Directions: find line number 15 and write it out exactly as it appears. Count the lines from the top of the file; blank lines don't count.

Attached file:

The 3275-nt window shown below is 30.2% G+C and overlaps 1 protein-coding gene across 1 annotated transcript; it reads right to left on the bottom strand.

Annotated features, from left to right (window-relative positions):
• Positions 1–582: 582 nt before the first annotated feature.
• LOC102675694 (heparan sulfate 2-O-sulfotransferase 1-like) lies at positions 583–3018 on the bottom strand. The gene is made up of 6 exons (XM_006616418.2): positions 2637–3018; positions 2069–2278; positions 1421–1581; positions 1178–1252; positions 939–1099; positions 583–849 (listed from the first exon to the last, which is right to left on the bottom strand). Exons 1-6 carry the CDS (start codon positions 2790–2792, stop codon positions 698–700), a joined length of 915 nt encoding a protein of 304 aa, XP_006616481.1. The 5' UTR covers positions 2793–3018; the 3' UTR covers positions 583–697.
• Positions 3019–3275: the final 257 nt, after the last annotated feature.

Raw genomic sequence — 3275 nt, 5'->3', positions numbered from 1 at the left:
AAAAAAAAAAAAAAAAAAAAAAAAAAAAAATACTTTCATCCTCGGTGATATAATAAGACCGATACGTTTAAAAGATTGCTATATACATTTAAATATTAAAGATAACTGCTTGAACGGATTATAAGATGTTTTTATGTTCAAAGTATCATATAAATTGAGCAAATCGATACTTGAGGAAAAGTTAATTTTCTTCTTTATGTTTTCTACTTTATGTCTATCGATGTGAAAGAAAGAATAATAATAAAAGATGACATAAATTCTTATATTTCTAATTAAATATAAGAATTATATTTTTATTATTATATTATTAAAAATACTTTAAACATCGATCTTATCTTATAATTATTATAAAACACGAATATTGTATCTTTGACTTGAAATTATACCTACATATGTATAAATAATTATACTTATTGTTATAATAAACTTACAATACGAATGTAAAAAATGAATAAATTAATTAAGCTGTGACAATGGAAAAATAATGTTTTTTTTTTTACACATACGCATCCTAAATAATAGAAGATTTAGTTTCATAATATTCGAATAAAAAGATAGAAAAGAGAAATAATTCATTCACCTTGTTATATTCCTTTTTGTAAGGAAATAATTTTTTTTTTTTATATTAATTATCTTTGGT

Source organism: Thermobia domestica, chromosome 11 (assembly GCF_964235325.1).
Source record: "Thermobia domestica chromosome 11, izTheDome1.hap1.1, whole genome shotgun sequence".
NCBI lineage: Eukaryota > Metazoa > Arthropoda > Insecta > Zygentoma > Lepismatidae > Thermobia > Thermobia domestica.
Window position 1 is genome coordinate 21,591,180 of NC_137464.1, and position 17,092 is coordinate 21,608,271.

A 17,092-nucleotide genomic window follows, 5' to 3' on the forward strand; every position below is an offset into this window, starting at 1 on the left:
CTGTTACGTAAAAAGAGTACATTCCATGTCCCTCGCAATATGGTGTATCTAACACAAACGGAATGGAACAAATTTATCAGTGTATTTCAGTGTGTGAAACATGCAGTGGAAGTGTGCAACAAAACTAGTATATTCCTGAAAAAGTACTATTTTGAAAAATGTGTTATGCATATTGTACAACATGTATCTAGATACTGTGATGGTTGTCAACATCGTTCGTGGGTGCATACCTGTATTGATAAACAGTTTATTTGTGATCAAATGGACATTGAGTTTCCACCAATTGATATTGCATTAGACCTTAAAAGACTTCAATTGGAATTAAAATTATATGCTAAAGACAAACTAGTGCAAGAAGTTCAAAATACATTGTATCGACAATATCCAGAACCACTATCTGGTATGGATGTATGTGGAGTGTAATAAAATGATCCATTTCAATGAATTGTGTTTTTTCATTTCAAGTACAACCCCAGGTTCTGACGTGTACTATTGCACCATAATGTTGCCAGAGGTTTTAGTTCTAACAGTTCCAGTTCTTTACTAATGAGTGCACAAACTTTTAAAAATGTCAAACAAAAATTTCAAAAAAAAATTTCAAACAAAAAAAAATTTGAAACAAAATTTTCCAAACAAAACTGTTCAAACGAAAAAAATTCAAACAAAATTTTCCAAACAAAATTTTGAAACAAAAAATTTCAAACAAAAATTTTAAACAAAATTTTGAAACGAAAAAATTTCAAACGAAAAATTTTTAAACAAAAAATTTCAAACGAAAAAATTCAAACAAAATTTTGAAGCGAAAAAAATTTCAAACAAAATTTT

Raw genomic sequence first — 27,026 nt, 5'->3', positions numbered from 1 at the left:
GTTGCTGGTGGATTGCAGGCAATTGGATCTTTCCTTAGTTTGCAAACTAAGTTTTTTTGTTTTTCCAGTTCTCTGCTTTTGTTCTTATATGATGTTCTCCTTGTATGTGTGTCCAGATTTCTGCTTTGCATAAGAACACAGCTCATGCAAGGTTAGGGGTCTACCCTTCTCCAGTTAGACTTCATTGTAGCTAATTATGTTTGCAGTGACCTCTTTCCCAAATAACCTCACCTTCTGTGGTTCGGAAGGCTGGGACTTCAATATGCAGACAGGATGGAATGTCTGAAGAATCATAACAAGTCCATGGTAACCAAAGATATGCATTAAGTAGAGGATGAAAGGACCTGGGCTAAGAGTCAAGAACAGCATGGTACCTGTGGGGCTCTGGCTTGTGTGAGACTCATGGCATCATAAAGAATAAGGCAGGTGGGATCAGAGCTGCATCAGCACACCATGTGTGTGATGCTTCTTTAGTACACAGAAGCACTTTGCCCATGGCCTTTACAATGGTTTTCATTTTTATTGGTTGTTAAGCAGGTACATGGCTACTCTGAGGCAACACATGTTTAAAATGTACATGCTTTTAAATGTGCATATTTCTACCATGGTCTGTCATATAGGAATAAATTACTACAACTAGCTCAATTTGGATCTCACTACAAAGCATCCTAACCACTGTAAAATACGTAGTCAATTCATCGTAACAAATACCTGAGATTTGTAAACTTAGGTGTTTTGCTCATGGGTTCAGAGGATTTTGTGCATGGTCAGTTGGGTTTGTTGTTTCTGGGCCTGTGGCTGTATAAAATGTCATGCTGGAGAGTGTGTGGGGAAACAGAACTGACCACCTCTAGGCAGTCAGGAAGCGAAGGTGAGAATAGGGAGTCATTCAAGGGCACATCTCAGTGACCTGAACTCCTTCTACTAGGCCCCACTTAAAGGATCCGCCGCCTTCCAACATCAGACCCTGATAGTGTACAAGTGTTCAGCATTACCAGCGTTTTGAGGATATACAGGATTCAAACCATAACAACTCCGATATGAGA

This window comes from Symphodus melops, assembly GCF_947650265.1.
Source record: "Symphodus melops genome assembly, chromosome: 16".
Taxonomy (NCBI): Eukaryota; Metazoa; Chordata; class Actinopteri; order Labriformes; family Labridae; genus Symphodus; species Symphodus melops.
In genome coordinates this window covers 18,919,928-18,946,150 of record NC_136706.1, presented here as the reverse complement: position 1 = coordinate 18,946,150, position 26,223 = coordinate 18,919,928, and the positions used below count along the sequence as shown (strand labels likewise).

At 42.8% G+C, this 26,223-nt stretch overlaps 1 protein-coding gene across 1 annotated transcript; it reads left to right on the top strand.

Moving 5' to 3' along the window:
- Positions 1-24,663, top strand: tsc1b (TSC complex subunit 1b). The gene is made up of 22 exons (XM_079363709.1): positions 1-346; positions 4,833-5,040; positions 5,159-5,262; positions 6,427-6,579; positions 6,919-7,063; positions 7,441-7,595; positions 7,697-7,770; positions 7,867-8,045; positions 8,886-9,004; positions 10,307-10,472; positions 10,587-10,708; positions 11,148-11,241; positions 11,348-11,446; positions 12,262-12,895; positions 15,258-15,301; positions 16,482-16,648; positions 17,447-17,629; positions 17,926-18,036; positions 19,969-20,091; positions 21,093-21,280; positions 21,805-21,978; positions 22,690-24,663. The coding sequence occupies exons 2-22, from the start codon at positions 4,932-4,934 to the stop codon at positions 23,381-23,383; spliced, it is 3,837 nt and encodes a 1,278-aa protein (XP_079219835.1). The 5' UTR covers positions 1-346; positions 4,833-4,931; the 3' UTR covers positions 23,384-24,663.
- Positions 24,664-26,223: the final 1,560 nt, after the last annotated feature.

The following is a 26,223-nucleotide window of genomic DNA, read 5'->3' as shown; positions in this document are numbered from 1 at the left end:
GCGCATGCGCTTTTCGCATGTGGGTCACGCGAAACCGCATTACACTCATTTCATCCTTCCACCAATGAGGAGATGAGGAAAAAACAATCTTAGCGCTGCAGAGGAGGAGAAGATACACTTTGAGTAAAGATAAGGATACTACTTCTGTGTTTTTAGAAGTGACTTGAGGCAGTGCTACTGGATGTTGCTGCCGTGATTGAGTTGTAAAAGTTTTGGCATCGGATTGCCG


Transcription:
GTTGCTGGTGGATTGCAGGCAATTGGATCTTTCCTTAGTTTGCAAACTAAGTTTTTTTGTTTTTCCAGTTCTCTGCTTTTGTTCTTATATGATGTTCTCCTTGTATGTGTGTCCAGATTTCTGCTTTGCATAAGAACACAGCTCATGCAAGGTTAGGGGTCTACCCTTCTCCAGTTAGACTTCATTGTAGCTAATTATGTTTGCAGTGACCTCTTTCCCAAATAACCTCACCTTCTGTGGTTCGGAAGGCTGGGACTTCAATATGCAGACAGGATGGAATGTCTGAAGAATCATAACAAGTCCATGGTAACCAAAGATATGCATTAAGTAGAGGATGAAAGGACCTGGGCTAAGAGTCAAGAACAGCATGGTACCTGTGGGGCTCTGGCTTGTGTGAGACTCATGGCATCATAAAGAATAAGGCAGGTGGGATCAGAGCTGCATCAGCACACCATGTGTGTGATGCTTCTTTAGTACACAGAAGCACTTTGCCCATGGCCTTTACAATGGTTTTCATTTTTATTGGTTGTTAAGCAGGTACATGGCTACTCTGAGGCAACACATGTTTAAAATGTACATGCTTTTAAATGTGCATATTTCTACCATGGTCTGTCATATAGGAATAAATTACTACAACTAGCTCAATTTGGATCTCACTACAAAGCATCCTAACCACTGTAAAATACGTAGTCAATTCATCGTAACAAATACCTGAGATTTGTAAACTTAGGTGTTTTGCTCATGGGTTCAGAGGATTTTGTGCATGGTCAGTTGGGTTTGTTGTTTCTGGGCCTGTGGCTGTATAAAATGTCATGCTGGAGAGTGTGTGGGGAAACAGAACTGACCACCTCTAGGCAGTCAGGAAGCGAAGGTGAGAATAGGGAGTCATTCAAGGGCACATCTCAGTGACCTGAACTCCTTCTACTAGGCCCCACTTAAAGGATCCGCCGCCTTCCAACATCAGACCCTGATAGTGTACAAGTGTTCAGCATTACCAGCGTTTTGAGGATATACAGGATTCAAACCATAACAACTCCGATATGAGA